The Inciting Incident
One evening during July 2015, my guys and I returned from a parade downtown to find three messages on the answering machine. They all said the same thing: My mother had fallen at home and been transported to the hospital in her town, 45 minutes away. I packed a bag and drove down.
After two hours of testing, the hospital discharged Mom to my care. Despite the fact she could not walk without assistance.
Back at Mom’s house, I soon realized she couldn’t do anything without assistance. Stand, go to the bathroom, undress or dress herself, prepare food, eat, bathe.
That’s when I freaked out. What did I know of elder care?
If you find yourself in a similar circumstance, with no idea what to do, you came to the right place—Aging Parents: 102. If you missed the first post in this series, click here.
Today we’ll discuss things to consider once you recognize your folks need a little more help than before with day-to-day life functions.
Attention to Details
One of the scariest things a senior can experience is a fall. To prevent one, do your best to make your parents’ home as safe as possible. These things can help:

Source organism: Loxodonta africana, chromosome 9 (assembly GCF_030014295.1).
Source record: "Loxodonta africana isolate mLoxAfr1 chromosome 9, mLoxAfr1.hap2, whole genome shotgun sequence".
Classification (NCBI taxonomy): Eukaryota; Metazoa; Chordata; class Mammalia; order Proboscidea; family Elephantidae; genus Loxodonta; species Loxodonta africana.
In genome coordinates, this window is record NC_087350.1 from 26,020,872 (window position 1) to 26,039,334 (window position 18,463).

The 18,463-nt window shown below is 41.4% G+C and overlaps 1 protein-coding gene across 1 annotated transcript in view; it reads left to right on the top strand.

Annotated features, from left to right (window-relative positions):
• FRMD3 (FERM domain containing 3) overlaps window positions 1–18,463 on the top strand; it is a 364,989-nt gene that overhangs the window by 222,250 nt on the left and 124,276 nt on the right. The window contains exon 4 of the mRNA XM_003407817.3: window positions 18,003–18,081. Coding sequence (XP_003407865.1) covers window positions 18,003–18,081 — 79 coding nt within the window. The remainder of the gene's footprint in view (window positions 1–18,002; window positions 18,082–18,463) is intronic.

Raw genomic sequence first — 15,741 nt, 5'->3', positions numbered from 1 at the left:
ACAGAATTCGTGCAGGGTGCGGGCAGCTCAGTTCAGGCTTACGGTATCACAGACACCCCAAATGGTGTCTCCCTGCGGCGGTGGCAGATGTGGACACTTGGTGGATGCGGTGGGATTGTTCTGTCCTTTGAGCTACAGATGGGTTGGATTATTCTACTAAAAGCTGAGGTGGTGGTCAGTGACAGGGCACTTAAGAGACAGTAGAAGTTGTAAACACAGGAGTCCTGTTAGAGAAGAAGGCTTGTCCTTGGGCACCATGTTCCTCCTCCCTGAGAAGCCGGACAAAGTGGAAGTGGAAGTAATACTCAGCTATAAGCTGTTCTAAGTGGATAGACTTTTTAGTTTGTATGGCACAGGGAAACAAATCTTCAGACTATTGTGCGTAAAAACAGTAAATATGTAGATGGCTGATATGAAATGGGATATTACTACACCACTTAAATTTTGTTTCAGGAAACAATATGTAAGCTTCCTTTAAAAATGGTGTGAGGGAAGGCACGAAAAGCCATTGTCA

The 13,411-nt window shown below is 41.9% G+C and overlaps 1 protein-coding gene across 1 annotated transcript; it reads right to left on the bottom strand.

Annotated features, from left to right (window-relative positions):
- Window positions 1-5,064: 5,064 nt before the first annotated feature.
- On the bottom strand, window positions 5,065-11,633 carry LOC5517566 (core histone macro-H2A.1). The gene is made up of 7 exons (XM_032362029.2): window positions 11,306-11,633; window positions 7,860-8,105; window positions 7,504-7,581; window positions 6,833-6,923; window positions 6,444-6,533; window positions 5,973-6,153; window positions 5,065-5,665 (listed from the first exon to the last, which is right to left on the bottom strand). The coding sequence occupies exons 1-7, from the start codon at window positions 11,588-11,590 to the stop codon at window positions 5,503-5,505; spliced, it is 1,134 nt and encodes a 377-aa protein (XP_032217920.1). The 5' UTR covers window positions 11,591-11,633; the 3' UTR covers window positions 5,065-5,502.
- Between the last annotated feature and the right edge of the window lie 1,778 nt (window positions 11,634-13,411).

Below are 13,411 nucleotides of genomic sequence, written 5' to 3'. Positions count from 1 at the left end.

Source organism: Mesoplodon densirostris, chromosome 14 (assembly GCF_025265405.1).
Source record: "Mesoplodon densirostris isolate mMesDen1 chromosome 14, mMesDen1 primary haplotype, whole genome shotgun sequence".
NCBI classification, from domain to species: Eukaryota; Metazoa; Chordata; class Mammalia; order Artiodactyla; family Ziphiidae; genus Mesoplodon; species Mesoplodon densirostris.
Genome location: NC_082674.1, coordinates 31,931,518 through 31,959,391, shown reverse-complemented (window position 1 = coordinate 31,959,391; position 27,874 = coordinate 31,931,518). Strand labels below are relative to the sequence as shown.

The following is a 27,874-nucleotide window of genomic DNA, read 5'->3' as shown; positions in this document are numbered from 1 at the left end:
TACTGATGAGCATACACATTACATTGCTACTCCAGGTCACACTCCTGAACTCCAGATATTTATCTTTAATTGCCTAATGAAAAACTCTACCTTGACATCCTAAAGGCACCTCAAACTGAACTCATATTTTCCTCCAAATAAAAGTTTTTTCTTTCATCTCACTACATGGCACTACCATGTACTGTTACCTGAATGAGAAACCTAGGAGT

- Take up all “throw rugs.”
- Remove clutter on floor (ie. shoes, magazines, clothing, pet toys).
- Install a “grab-bar” in the bathroom next to the commode.
- Install a “grab-bar” in the shower stall or bathtub.
- Consider a shower bench for bathing.
- Tony Bear recommends making changes to your parents’ home to eliminate or decrease their use of steps. This means situating everything on the first floor of their house: their bedroom, bathroom, kitchen, and washer/dryer.
Walk This Way
Once your parent becomes unsteady while walking, try to persuade them to use a walker. My mother’s doctor prefers the rolling kind with a seat.
My mom doesn’t use her walker all the time. In her assisted-living apartment, she walks without it. When she and I are out and about, she holds onto my arm. Inside her senior-living community, though, she uses it to walk to the dining room, beauty salon, her mailbox, etc..
Like a Good Neighbor
Keep a list of phone numbers for your parent’s neighbors. This way, if your parent doesn’t answer your call, you can ask their neighbor to check on them.
More than once, my mother has not hung up her phone properly. Which means every time I call, I get a busy signal. When she lived alone, after an hour or two of the busy signal, I’d call the folks across the street and have them check on Mom (and hang up her phone).
Ask your parent’s companion, friends, and neighbors to contact you whenever there’s a concern about your loved one.